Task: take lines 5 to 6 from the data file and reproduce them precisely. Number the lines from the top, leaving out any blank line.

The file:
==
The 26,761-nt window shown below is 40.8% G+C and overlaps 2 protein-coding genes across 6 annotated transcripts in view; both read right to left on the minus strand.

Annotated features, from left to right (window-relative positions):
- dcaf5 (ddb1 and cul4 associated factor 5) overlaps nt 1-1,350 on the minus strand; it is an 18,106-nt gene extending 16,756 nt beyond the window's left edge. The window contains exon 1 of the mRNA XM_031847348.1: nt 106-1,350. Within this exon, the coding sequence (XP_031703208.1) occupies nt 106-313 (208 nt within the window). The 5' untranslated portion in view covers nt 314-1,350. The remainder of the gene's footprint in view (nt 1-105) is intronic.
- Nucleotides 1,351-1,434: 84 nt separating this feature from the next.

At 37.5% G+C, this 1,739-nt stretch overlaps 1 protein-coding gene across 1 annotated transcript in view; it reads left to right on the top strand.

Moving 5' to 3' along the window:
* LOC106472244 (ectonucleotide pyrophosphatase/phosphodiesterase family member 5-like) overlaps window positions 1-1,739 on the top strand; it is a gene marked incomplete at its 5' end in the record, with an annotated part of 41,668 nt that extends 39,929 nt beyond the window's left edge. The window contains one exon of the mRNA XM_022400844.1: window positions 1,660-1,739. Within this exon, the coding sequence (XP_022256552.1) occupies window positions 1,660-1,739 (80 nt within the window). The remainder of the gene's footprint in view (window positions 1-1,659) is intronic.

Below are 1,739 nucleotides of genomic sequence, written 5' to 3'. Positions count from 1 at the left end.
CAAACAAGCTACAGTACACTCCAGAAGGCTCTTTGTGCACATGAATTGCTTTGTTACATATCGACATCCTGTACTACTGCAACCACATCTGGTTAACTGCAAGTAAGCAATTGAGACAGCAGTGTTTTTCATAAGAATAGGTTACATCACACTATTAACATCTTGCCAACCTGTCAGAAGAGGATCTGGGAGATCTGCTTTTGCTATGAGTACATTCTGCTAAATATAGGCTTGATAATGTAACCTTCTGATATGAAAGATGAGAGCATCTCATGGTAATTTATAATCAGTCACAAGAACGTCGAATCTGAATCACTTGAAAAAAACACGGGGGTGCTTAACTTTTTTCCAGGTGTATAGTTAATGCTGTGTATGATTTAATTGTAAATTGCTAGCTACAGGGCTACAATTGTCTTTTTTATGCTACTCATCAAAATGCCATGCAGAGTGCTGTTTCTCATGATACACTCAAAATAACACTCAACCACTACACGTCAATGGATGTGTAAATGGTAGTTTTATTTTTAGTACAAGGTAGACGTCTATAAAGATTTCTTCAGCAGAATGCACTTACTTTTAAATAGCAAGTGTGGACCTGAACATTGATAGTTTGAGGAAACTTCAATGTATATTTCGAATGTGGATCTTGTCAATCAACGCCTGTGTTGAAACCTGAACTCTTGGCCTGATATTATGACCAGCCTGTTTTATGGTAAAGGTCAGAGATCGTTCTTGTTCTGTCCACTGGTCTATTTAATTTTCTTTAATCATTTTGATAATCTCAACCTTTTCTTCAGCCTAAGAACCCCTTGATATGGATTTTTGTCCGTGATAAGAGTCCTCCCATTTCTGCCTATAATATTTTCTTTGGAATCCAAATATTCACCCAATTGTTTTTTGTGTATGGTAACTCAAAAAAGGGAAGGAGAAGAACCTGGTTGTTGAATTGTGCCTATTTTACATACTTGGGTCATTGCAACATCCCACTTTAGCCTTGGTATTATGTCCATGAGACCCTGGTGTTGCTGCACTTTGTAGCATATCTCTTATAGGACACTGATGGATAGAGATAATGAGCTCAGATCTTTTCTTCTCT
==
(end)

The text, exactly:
At 37.5% G+C, this 1,739-nt stretch overlaps 1 protein-coding gene across 1 annotated transcript in view; it reads left to right on the top strand.

Moving 5' to 3' along the window: